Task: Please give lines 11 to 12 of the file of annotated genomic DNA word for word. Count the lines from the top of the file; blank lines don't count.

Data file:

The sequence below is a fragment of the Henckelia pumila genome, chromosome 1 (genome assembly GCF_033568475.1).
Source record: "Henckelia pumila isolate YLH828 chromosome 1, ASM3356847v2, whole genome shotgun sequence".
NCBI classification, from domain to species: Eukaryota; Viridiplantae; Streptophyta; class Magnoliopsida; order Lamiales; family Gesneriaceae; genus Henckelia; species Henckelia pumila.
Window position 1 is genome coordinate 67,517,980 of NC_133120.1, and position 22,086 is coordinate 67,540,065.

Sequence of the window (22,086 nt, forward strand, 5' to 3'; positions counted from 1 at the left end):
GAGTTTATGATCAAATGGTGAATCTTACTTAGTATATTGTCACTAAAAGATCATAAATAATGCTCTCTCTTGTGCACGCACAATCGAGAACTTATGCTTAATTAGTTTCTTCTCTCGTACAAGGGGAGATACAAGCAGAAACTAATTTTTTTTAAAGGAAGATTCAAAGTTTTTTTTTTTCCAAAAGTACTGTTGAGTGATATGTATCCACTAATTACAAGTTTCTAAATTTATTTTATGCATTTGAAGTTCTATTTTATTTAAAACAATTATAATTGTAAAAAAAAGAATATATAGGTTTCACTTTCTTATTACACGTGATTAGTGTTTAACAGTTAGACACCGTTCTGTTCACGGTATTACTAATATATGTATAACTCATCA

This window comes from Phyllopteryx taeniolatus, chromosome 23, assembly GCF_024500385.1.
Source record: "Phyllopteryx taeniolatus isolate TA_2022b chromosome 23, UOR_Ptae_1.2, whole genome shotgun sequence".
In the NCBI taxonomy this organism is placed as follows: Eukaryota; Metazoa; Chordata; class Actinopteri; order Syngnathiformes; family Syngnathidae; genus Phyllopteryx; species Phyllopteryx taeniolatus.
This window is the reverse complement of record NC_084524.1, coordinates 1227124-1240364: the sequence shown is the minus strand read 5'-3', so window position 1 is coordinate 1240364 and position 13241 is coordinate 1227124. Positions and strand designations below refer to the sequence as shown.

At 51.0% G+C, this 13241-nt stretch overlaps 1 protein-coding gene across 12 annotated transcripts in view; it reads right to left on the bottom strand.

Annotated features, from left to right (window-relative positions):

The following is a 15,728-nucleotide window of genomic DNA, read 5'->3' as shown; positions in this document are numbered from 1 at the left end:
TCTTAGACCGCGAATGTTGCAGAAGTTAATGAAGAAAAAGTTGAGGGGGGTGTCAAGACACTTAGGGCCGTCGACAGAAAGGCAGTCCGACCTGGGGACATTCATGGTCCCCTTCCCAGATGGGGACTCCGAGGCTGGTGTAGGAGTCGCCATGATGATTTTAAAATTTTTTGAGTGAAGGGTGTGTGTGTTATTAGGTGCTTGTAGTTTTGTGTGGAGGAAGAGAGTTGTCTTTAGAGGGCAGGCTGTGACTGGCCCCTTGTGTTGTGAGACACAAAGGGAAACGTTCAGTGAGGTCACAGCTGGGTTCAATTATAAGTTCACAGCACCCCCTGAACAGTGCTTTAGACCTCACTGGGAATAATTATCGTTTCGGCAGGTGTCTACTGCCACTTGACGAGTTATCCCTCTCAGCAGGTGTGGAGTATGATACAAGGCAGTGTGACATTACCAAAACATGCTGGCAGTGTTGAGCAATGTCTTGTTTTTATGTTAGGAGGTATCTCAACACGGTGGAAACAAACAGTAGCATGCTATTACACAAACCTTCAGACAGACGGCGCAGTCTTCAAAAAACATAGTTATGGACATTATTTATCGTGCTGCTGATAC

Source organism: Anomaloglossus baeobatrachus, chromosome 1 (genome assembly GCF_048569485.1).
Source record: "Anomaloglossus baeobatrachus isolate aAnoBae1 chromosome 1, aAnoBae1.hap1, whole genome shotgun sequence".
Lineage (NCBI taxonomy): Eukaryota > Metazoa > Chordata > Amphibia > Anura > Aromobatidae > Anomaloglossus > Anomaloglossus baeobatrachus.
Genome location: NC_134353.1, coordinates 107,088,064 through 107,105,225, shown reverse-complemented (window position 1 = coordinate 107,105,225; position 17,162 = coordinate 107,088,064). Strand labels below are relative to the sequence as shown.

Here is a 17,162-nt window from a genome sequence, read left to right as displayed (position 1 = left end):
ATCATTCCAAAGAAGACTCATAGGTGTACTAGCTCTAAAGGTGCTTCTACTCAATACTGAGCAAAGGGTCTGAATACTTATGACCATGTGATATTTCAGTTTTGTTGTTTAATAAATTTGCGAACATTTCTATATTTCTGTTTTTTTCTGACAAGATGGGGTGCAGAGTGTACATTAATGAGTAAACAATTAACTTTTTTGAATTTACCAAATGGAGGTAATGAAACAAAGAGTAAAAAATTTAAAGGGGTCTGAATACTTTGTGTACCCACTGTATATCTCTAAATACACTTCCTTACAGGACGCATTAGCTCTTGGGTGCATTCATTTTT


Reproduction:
At 51.0% G+C, this 13241-nt stretch overlaps 1 protein-coding gene across 12 annotated transcripts in view; it reads right to left on the bottom strand.

Annotated features, from left to right (window-relative positions):